As I get ready to take my kids to the pool this afternoon (a trip they’ve been dressed for since 6 a.m. and excited for since yesterday when I told them we *might* go), I cannot help but think of my figure. My stick figure. The boyish body I’ve been given. The one some might call “skinny.” And the one others may envy.
And if I’m being honest, it’s not just today that my figure is on my mind. It’s every day.
I dress more modestly than most. I seldom show my legs. I was extremely hesitant to buy a bikini this summer. And if you don’t believe me, you can ask my sister in-law who went bathing suit shopping with me. Or my husband who I’m sure would prefer to see more of me, if you know what I mean.
I dress this way and choose my attire carefully because I just can’t shake that searing feeling of envy and the questions ringing in my ears. The ones I hear far too often. The questions that have me, a generally confident person, feeling insecure about my body and how I dress it. The “What’s your secret?”, “Don’t you ever eat?”, “Eat a burger, would ya?”, “How do you look like that after three kids? Are you sure they’re yours?” and “Are you on crack?” questions.
In case you are wondering…
My secret is that I was born this way. I’ve always been thin and had to fight to keep weight on. Growing up, especially in junior high, I was labeled “shrimp,” “scrawny,” and even anorexic because, despite my best efforts, I couldn’t gain weight. My other secret is that sometimes I unknowingly deprive myself of enough protein.
Yes, I eat. With the exception of the occasional missed breakfast, I eat three meals every day – plus snacks.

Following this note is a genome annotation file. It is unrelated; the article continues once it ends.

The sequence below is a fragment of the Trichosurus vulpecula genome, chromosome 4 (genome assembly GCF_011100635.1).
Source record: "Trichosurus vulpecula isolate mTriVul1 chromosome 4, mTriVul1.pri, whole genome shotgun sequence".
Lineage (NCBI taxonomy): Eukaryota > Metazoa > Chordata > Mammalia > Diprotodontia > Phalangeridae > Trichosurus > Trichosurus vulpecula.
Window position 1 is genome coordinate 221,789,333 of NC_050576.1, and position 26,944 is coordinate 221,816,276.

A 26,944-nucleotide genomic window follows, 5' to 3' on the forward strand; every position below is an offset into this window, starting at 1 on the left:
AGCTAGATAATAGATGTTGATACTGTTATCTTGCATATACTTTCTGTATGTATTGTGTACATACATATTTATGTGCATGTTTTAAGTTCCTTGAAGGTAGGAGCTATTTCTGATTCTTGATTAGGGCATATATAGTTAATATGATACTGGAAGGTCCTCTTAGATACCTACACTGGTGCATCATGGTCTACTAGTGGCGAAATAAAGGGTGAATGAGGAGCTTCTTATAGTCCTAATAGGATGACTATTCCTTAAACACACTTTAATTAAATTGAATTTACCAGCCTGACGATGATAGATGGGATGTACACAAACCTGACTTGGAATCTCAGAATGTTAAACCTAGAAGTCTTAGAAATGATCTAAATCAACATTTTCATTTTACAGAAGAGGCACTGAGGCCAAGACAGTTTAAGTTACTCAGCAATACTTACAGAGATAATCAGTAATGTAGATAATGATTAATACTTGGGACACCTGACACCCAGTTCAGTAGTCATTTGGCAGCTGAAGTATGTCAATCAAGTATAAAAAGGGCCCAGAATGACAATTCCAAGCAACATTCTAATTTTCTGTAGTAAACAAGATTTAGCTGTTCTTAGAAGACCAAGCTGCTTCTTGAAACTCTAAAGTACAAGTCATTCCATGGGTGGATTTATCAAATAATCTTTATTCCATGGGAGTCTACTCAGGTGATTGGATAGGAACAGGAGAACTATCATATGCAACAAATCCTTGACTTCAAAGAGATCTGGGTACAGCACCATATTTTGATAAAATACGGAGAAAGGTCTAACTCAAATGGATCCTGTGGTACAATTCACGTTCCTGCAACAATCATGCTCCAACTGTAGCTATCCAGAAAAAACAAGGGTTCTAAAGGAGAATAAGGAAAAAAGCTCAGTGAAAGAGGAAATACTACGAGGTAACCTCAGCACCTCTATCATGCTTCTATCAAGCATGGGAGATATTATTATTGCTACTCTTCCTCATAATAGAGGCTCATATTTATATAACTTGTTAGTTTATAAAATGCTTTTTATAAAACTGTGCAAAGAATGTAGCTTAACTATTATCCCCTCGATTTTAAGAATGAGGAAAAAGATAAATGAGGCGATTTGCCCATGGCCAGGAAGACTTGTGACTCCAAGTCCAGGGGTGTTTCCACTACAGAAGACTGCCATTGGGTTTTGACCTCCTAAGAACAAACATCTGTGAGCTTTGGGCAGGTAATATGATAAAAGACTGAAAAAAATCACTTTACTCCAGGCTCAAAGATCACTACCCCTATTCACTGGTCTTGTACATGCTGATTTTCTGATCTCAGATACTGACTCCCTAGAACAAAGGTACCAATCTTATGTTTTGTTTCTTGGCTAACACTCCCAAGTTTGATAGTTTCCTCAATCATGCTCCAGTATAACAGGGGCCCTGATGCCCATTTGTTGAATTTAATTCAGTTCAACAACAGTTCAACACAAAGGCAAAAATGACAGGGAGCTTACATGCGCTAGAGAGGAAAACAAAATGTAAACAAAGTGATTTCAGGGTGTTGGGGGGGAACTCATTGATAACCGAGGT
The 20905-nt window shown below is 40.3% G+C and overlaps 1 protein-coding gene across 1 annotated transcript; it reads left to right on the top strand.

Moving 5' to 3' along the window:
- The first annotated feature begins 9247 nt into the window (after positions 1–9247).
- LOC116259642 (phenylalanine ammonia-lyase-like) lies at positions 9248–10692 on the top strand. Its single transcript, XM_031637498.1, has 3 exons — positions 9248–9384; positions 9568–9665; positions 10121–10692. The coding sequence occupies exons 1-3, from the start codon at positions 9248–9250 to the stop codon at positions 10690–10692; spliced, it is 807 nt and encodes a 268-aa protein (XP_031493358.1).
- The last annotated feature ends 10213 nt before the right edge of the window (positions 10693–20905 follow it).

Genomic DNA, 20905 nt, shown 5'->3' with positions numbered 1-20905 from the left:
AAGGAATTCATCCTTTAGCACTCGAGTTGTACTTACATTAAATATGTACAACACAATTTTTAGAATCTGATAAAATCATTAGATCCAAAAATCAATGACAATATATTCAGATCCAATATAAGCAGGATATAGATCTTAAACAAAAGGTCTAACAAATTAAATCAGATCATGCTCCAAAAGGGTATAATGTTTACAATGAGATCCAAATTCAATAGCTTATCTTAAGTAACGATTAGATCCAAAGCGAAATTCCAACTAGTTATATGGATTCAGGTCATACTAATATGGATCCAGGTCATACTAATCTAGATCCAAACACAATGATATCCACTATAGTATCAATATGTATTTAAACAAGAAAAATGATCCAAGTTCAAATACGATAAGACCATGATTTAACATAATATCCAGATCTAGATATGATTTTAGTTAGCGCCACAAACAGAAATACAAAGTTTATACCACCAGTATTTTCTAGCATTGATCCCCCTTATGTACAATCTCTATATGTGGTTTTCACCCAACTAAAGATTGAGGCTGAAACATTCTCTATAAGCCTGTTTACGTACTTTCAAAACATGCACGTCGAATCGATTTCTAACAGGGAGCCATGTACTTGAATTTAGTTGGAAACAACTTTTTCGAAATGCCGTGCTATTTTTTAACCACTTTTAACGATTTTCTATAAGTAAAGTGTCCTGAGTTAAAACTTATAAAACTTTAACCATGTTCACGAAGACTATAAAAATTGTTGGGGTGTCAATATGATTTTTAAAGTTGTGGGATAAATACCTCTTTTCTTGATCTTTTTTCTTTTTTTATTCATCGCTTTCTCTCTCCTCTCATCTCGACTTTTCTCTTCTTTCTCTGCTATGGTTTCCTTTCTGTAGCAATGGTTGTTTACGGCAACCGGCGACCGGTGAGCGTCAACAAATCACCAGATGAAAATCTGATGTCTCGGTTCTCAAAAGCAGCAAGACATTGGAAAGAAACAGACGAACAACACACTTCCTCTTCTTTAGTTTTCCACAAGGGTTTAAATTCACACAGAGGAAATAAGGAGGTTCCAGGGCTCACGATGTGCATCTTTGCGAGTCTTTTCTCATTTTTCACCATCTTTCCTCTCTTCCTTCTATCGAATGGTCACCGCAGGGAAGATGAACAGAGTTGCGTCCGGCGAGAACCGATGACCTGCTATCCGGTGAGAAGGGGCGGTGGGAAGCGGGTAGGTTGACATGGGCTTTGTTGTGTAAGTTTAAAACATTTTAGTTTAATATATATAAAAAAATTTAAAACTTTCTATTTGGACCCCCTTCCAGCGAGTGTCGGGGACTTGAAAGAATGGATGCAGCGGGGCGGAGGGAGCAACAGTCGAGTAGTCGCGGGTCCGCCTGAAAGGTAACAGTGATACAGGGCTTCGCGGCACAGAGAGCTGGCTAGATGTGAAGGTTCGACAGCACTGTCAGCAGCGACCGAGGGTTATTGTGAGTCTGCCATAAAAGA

I eat burgers – lots of them. Second only to steak, burgers are my favie.
Yep, pretty sure these kids are mine. At least I hope they’re mine or I spent a whole lotta time on bed rest and sport these saggy boobs for nothing.
Haha. Nope. Not on crack. As a 1990s graduated of D.A.R.E. I always say “No” to drugs.
Now that we’ve got that cleared up…
I always politely answer the questions. But those questions and the underlying tone of envy with which they’re asked are the reasons I reach for the t-shirt instead of the tank top. The jeans and not the shorts. The one piece instead of the bikini. They make my heart hurt a little more every time I hear them. And they steal my joy.
Because comparison and envy – they are tricky evil little emotions that aren’t really little at all. They don’t just steal the joy of the person making the comparison. Joy is stolen from both parties. I know this because I’ve been on both sides of the comparison coin. And I speak from experience when I say – it’s just SO not worth it, friends.
It’s not worth it because you never know what struggles you might inadvertently be envying. Because having your joy stolen is never fun. And because everybody and every body is beautiful. True story.
My body is beautiful. And so is yours. Period. End of story.
With that in mind, I’m ripping it off like a Band-Aid. I am putting on the tank top and sporting the shorts. And for the first time in a long time, I’m wearing the bikini… without a shirt to cover it… in a public swimming pool. I am reclaiming my joy.
Who’s with me?